Cab crashes in wine glut

You can have too much of a good thing. Just ask the wine industry.

Wine worldwide enjoyed decades of growth. Decades of producing better wine. Decades of vineyard expansion. And there is the rub.

There is more wine now than markets can bear. Napa cabernet sauvignon is the poster child. Cab now is the most popular grape variety. Not only is it the most popular, it can sell at a premium, especially if it comes from Napa.

Every boom fertilizes seeds of its bust. For a delirious time you could not go wrong planting cab in Napa. When you think nothing can go wrong, you take bigger risks, make bigger bets. In 2017, Napa cab grapes sold for almost $7,500 a ton on average. By comparison, a ton of Sonoma cab grapes sold for $3,000, Washington State—$1,600, Lodi—$700.

Finished-bottle prices can be roughly determined by the one-percent rule of thumb. When a ton of Napa cab grapes sells for $7,500, the finished bottle will sell for around $75.

Napa grape growers, seeing a sure thing, put more land into cab. A Napa acre produces an average of five tons, for a yield around $40,000 an acre. Grow more. Who doesn’t want to make more money? The result was a rise in surplus wine and a fall in prices. The Allied Grape Growers president called for the logical: pull marginal vines. Focus on quality, not quantity.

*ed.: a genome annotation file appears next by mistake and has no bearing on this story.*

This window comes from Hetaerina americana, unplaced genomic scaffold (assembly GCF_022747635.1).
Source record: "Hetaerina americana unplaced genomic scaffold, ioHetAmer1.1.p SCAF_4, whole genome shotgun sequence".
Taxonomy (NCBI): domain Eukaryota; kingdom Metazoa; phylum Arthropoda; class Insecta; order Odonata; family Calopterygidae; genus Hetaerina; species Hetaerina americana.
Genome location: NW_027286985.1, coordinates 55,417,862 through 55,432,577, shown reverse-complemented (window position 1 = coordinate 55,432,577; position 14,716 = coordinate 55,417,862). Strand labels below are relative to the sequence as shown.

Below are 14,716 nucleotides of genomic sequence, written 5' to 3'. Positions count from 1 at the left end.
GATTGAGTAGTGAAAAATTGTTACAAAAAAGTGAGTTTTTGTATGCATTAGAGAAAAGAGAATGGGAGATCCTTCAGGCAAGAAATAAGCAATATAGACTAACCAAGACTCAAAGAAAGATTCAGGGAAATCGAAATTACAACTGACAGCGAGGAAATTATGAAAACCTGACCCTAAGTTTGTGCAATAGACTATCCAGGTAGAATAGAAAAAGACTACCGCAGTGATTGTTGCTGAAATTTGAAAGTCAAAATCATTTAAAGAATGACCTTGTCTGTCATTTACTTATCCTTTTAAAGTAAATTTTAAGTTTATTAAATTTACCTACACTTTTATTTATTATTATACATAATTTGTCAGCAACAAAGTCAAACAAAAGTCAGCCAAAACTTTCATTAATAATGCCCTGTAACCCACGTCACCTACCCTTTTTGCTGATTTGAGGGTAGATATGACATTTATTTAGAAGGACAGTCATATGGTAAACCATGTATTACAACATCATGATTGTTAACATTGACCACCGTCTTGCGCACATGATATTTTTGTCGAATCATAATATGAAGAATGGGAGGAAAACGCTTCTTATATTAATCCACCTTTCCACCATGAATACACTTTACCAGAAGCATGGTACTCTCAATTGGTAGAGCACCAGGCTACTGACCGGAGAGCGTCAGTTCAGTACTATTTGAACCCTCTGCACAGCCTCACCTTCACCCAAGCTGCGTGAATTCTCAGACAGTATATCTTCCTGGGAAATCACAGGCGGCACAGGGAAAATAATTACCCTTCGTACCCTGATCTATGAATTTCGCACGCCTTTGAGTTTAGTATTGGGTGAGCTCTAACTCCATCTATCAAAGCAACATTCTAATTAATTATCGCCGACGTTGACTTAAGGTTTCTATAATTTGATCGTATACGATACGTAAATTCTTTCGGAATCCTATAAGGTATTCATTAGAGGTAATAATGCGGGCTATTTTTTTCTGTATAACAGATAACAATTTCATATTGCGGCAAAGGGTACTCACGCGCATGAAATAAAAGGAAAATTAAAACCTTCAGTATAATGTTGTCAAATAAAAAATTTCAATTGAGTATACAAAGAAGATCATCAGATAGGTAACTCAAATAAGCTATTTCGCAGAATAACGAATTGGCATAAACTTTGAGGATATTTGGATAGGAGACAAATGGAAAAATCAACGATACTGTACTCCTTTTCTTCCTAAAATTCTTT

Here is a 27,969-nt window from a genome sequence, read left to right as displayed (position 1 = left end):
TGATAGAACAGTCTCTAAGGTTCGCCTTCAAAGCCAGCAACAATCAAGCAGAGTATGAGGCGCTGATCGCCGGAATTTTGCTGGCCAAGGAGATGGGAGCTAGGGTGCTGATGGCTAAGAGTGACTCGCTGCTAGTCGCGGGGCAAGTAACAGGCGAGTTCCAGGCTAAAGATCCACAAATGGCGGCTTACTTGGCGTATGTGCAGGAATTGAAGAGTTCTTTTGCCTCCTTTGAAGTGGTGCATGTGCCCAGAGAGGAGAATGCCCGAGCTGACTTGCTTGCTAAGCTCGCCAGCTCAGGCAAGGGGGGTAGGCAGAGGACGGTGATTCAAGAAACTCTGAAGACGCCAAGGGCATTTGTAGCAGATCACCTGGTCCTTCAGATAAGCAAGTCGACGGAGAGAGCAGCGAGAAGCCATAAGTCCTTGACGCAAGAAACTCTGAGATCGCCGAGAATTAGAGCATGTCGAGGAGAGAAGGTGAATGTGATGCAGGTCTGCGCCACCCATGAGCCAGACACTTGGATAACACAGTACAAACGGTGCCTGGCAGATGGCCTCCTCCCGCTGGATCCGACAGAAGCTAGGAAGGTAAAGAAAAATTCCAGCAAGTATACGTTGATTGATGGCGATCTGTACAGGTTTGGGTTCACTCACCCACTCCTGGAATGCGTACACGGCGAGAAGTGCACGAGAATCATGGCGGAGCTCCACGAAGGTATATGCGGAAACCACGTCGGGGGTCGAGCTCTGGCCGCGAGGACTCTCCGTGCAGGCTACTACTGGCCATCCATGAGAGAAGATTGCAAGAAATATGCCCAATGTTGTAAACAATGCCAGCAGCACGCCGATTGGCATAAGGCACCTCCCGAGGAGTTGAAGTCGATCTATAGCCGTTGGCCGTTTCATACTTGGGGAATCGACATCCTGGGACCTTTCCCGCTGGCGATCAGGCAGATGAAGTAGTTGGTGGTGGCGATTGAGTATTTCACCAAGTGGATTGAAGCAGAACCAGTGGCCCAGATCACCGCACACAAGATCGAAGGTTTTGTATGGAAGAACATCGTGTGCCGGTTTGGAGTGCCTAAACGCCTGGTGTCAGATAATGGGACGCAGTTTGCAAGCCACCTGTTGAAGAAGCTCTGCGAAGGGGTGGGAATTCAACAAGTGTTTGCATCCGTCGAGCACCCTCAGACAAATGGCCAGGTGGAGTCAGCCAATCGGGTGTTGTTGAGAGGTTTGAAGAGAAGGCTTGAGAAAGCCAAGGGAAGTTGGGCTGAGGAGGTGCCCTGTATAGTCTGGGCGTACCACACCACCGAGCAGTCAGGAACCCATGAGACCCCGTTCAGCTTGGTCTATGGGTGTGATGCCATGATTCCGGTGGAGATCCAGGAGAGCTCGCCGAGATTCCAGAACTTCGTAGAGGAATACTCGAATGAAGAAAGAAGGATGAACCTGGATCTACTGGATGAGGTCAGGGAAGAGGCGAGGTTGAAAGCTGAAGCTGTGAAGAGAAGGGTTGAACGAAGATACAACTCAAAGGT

People are people. The reasoning went: if everyone else is pulling their marginal vines, then I’m better off keeping some of mine. So there has been some pulling, but needs to be more. The same is true in vineyards worldwide.

For consumers the wine glut means stabilization of prices, in some cases a retreat. Enjoy it while you can. Life and agriculture is cyclical. Over time the wine situation will correct as marginal growers go out of business, as enlightened growers cull their vineyards. Until then, enjoy.

Tasting notes:

• Pope Valley Winery Estate Cabernet Sauvignon Napa Valley 2016: Rich, full, delicious. Excellent Napa fruit. $60-70 Link to my review

• Hamel Family Wines Isthmus 2016: Deftly balanced; an “oh, wow!” winner. $85 Link to my review

• Far Niente Estate Bottled Cabernet Sauvignon, Oakville 2010: Impressive Napa fruit from significant, historic maker. $125-160 Link to my review

Last round: Some say it takes a village to raise a child. In my experience, bottles of wine are just as important. On some days, more important.